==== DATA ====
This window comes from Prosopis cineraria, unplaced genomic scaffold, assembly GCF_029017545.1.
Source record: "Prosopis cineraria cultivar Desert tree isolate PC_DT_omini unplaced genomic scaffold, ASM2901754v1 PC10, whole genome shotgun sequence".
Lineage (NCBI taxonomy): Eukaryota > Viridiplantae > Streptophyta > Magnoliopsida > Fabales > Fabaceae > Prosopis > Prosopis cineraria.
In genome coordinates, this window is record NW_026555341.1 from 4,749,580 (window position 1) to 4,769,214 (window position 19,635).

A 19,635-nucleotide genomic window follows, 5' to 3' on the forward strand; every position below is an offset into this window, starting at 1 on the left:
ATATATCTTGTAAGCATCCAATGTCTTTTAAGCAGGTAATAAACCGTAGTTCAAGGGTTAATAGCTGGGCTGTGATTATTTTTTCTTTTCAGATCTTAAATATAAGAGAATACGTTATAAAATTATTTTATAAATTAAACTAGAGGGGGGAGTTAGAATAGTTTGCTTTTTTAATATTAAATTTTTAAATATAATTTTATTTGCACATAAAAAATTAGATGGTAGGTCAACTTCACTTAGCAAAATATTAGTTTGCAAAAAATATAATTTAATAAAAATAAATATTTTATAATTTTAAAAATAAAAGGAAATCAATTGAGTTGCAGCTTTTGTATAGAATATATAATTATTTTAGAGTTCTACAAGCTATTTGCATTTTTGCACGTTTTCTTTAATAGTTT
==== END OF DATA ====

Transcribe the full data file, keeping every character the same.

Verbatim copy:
This window comes from Prosopis cineraria, unplaced genomic scaffold, assembly GCF_029017545.1.
Source record: "Prosopis cineraria cultivar Desert tree isolate PC_DT_omini unplaced genomic scaffold, ASM2901754v1 PC10, whole genome shotgun sequence".
Lineage (NCBI taxonomy): Eukaryota > Viridiplantae > Streptophyta > Magnoliopsida > Fabales > Fabaceae > Prosopis > Prosopis cineraria.
In genome coordinates, this window is record NW_026555341.1 from 4,749,580 (window position 1) to 4,769,214 (window position 19,635).

A 19,635-nucleotide genomic window follows, 5' to 3' on the forward strand; every position below is an offset into this window, starting at 1 on the left:
ATATATCTTGTAAGCATCCAATGTCTTTTAAGCAGGTAATAAACCGTAGTTCAAGGGTTAATAGCTGGGCTGTGATTATTTTTTCTTTTCAGATCTTAAATATAAGAGAATACGTTATAAAATTATTTTATAAATTAAACTAGAGGGGGGAGTTAGAATAGTTTGCTTTTTTAATATTAAATTTTTAAATATAATTTTATTTGCACATAAAAAATTAGATGGTAGGTCAACTTCACTTAGCAAAATATTAGTTTGCAAAAAATATAATTTAATAAAAATAAATATTTTATAATTTTAAAAATAAAAGGAAATCAATTGAGTTGCAGCTTTTGTATAGAATATATAATTATTTTAGAGTTCTACAAGCTATTTGCATTTTTGCACGTTTTCTTTAATAGTTT